--- In qalam@yahoogroups.com, John Cowan <cowan@...>
> suzmccarth scripsit:
> > Then when a teacher spells a word out loud to a child or
provides a
> > written model for the child to copy in that language the
teacher has
> > to know that the child cannot use a linear system to keyboard
> > letters.
> I agree that copying letters in order will not work in Tamil, but I
> doubt it would even if a typewriter-order input method were
> (which is not impossible). However, Unicode order is phonetic
> so you can teach that "kii" is done by pushing "ka" followed by
> "ii".
Yeah, it sounds like it would work, I originally thought it would but
children have visual image I guess, a shape either in their heads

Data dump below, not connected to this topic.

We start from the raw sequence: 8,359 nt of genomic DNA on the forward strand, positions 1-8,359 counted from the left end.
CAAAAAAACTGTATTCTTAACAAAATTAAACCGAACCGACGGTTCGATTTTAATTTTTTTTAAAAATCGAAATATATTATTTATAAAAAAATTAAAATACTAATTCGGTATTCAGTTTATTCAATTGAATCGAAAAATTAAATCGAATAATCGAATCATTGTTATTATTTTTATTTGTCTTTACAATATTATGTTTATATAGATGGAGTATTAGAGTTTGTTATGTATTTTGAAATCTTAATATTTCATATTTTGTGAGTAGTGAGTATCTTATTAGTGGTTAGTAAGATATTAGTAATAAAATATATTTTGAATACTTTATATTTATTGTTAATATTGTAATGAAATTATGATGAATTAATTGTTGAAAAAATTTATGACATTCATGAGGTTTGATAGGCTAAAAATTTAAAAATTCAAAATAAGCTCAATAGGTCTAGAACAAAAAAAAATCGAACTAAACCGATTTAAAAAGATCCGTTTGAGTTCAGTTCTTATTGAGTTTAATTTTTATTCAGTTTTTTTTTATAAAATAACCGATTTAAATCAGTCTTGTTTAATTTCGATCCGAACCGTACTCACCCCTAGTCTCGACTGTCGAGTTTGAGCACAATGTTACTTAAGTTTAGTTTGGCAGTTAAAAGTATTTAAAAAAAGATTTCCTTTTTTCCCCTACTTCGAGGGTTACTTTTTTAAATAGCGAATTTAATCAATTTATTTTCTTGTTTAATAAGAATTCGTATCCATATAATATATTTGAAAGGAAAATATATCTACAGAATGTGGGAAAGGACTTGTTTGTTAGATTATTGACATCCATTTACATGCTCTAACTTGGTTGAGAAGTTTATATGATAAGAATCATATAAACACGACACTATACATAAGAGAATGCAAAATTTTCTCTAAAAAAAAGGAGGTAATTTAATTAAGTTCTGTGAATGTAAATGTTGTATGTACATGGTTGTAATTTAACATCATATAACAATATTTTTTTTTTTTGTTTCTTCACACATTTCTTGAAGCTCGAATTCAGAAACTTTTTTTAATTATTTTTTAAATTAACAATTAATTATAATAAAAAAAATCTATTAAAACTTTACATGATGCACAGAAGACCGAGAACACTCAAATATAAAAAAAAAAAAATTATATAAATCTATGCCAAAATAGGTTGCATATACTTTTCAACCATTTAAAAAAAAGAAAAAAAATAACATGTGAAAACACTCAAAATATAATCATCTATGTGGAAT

or on that little piece of paper. I say 'sound it out' - but
sometimes I just have to spell out loud. It is the conflict betwen
visual and sound sequence. I think we must need both to learn
how to spell and they have to work together. Phemic awareness,
sight words all that primary stuff. That is why the Tamil students
brought their syllabary - see teacher...

This is a very powerful technique which works actually better
> in abugida-using languages where every letter is
pronounceable, as
> opposed to English where "k" never sounds like "kay" by itself.
English isn't perfect either but the less able copy one-by-one the
letters to google their favourite game or animal or map or
whatever. They email each other using their own orthographic
patterns. Just because you can't spell you don't end up with
holes all over the place.
> --
> After fixing the Y2K bug in an application: John Cowan
> WELCOME TO <censored> jcowan@...